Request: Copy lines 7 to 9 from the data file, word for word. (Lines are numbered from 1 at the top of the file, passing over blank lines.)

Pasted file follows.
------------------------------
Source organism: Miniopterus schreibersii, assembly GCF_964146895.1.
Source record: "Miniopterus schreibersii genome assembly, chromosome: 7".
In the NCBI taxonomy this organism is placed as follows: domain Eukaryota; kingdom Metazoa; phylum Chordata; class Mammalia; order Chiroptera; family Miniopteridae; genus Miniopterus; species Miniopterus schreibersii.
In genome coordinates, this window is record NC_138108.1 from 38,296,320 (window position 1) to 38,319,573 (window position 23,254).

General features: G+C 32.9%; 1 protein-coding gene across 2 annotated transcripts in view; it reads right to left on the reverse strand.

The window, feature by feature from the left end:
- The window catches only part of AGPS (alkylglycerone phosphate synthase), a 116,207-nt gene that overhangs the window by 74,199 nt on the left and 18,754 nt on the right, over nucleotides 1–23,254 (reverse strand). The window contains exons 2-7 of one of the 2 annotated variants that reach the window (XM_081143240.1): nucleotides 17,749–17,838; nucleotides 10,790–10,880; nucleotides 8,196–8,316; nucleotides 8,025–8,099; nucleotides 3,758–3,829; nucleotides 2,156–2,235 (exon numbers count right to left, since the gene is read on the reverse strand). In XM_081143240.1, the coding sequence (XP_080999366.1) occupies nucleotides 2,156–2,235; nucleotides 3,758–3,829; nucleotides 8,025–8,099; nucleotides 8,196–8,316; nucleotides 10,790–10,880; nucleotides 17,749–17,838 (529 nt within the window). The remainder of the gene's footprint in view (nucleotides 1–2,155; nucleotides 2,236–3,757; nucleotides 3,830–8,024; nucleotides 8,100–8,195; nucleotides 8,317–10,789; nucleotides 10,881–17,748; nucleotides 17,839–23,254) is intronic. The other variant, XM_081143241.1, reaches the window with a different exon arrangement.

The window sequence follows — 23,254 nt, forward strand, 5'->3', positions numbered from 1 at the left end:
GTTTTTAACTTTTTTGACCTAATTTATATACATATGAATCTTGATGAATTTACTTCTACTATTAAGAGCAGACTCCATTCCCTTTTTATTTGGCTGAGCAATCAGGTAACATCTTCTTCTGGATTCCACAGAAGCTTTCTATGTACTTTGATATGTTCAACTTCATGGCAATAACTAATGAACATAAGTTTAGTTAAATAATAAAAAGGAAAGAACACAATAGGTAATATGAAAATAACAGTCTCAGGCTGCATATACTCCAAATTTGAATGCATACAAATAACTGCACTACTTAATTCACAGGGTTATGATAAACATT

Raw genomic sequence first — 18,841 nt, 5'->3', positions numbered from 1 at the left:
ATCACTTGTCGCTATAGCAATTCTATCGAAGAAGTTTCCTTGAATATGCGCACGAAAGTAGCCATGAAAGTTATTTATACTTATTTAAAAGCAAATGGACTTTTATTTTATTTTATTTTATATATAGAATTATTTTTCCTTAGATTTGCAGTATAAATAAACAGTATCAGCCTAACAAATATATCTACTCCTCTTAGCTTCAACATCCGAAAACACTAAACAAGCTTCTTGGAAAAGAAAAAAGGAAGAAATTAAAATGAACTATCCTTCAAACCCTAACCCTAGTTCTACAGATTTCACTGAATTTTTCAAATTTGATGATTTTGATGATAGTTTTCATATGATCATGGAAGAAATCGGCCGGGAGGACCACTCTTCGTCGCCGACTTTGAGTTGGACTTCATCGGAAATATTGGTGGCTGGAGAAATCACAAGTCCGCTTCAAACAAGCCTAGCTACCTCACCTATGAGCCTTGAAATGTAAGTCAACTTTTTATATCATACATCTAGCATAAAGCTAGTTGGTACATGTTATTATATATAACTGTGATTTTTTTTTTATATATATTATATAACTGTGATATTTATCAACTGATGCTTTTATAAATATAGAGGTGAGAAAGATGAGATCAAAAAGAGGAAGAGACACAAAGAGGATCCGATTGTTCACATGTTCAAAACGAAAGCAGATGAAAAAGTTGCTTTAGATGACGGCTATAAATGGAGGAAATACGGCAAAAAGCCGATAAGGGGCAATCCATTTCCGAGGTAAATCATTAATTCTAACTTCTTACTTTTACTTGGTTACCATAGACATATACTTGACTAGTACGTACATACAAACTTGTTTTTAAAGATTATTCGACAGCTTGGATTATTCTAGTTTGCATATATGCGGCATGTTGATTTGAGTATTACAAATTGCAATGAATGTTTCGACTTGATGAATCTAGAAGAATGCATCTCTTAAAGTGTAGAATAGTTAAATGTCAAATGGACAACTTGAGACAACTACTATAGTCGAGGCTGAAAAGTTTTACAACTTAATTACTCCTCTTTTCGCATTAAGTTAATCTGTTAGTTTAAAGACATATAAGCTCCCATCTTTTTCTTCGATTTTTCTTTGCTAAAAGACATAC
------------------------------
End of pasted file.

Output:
- The window catches only part of AGPS (alkylglycerone phosphate synthase), a 116,207-nt gene that overhangs the window by 74,199 nt on the left and 18,754 nt on the right, over nucleotides 1–23,254 (reverse strand). The window contains exons 2-7 of one of the 2 annotated variants that reach the window (XM_081143240.1): nucleotides 17,749–17,838; nucleotides 10,790–10,880; nucleotides 8,196–8,316; nucleotides 8,025–8,099; nucleotides 3,758–3,829; nucleotides 2,156–2,235 (exon numbers count right to left, since the gene is read on the reverse strand). In XM_081143240.1, the coding sequence (XP_080999366.1) occupies nucleotides 2,156–2,235; nucleotides 3,758–3,829; nucleotides 8,025–8,099; nucleotides 8,196–8,316; nucleotides 10,790–10,880; nucleotides 17,749–17,838 (529 nt within the window). The remainder of the gene's footprint in view (nucleotides 1–2,155; nucleotides 2,236–3,757; nucleotides 3,830–8,024; nucleotides 8,100–8,195; nucleotides 8,317–10,789; nucleotides 10,881–17,748; nucleotides 17,839–23,254) is intronic. The other variant, XM_081143241.1, reaches the window with a different exon arrangement.

The window sequence follows — 23,254 nt, forward strand, 5'->3', positions numbered from 1 at the left end:
GTTTTTAACTTTTTTGACCTAATTTATATACATATGAATCTTGATGAATTTACTTCTACTATTAAGAGCAGACTCCATTCCCTTTTTATTTGGCTGAGCAATCAGGTAACATCTTCTTCTGGATTCCACAGAAGCTTTCTATGTACTTTGATATGTTCAACTTCATGGCAATAACTAATGAACATAAGTTTAGTTAAATAATAAAAAGGAAAGAACACAATAGGTAATATGAAAATAACAGTCTCAGGCTGCATATACTCCAAATTTGAATGCATACAAATAACTGCACTACTTAATTCACAGGGTTATGATAAACATT